Balkan Police to Cooperate

Refugees and migrants try to break an iron fence from the Greek side of the border as Macedonian police stand guard, near the northern Greek village of Idomeni on Monday, Feb. 29, 2016. Macedonian police fired tear gas and stun guns Monday as several hundred Iraqi and Syrian refugees, frustrated at days of delays in crossing the Greek-Macedonian border, broke down a gate on a nearby rail crossing. (AP Photo/Giannis Papanikos)


IDOMENI— Senior police officials from countries along the so-called Balkan migrant corridor have agreed to work together to establish a flow of migrants along the route that will ease the pressure at the border between Greece and FYROM.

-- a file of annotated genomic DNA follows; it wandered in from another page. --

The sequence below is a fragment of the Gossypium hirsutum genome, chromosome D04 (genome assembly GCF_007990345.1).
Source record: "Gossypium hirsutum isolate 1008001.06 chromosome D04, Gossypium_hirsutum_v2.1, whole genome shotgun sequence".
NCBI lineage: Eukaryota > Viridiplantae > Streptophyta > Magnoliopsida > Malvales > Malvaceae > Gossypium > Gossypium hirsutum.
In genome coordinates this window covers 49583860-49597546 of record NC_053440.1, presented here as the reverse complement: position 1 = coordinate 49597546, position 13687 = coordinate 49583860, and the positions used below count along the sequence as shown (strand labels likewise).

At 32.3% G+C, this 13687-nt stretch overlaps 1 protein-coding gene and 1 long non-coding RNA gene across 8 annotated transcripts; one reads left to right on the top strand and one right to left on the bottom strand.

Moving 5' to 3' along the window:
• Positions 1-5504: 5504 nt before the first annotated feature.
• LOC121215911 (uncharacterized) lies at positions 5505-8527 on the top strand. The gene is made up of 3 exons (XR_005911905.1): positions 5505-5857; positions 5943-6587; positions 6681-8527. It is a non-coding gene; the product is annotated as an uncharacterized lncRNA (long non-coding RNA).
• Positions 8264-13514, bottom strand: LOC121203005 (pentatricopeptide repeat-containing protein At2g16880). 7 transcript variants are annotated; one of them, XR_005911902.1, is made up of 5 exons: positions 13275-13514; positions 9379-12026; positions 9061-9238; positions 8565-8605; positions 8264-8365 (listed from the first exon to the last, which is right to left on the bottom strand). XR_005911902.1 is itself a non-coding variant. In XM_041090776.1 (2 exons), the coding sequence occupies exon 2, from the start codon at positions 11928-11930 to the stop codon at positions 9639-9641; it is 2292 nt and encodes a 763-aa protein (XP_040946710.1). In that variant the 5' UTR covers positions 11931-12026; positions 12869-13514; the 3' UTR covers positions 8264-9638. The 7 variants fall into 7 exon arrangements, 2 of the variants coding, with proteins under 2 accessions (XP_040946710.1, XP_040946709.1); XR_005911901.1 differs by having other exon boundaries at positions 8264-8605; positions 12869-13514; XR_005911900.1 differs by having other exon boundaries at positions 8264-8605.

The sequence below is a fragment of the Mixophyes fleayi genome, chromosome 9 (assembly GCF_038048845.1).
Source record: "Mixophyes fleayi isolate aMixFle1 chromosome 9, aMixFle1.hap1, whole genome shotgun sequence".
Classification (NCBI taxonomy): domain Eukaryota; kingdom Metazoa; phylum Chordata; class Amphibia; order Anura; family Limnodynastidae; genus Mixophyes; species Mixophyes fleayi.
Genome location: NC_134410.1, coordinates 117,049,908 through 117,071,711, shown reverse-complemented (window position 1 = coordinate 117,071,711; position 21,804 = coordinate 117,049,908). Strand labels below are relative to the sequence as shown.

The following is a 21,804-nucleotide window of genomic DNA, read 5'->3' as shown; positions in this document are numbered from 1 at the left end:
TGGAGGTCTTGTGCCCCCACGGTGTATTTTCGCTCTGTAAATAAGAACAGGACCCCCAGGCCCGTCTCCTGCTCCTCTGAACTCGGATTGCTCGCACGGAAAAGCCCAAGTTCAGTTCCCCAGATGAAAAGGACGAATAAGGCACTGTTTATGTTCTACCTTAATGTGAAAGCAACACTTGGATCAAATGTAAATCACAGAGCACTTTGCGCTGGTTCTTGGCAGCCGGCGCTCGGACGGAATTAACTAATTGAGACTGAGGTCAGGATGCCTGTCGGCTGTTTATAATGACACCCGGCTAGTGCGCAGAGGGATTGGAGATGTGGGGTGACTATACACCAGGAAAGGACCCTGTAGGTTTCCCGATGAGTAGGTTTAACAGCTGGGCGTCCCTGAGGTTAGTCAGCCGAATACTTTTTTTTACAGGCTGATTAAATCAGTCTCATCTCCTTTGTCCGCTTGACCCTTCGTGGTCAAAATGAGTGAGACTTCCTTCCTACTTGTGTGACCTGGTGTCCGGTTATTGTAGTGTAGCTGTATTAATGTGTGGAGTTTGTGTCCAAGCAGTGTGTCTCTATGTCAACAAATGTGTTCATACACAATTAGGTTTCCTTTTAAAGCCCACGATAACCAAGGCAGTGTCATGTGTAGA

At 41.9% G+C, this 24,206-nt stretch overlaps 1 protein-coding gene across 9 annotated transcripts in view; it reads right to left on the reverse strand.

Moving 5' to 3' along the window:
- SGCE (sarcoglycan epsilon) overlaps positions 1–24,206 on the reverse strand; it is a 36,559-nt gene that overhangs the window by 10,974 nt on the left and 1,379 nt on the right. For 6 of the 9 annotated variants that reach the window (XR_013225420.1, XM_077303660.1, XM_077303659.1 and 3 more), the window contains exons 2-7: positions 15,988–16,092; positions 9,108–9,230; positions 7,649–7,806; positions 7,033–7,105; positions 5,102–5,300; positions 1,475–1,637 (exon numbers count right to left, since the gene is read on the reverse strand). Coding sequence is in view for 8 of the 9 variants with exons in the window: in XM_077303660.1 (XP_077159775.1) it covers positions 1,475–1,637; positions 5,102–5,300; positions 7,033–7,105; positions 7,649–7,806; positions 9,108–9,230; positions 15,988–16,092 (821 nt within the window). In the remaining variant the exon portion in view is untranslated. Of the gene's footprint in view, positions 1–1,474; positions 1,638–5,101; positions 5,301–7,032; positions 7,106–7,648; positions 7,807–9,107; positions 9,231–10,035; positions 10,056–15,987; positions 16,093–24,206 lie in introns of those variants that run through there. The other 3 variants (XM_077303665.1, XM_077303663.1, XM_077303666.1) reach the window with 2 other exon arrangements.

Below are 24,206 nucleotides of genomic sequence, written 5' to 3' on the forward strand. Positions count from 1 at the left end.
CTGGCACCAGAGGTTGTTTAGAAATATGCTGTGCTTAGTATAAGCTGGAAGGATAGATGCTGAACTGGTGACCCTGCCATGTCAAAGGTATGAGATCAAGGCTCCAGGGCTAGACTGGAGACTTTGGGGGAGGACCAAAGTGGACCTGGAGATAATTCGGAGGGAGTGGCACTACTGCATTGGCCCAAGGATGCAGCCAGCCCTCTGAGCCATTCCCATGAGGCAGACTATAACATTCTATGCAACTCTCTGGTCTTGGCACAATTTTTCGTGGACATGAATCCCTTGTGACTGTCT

Officials from FYROM, Serbia, Croatia, Slovenia and Austria said Tuesday that control of the region’s borders is crucial to prevent illegal entry, while allowing through those who have the right to seek asylum in EU countries. They say joint profiling of migrants is necessary to determine who can proceed.

Serbian police director Vladimir Rebic says “we didn’t discuss quotas, but how to prevent misuse.” He warns uncontrolled migrant flows present a security risk.

Tighter entry rules by the Balkan countries have slowed down the movement along the route, leaving thousands stranded in Greece.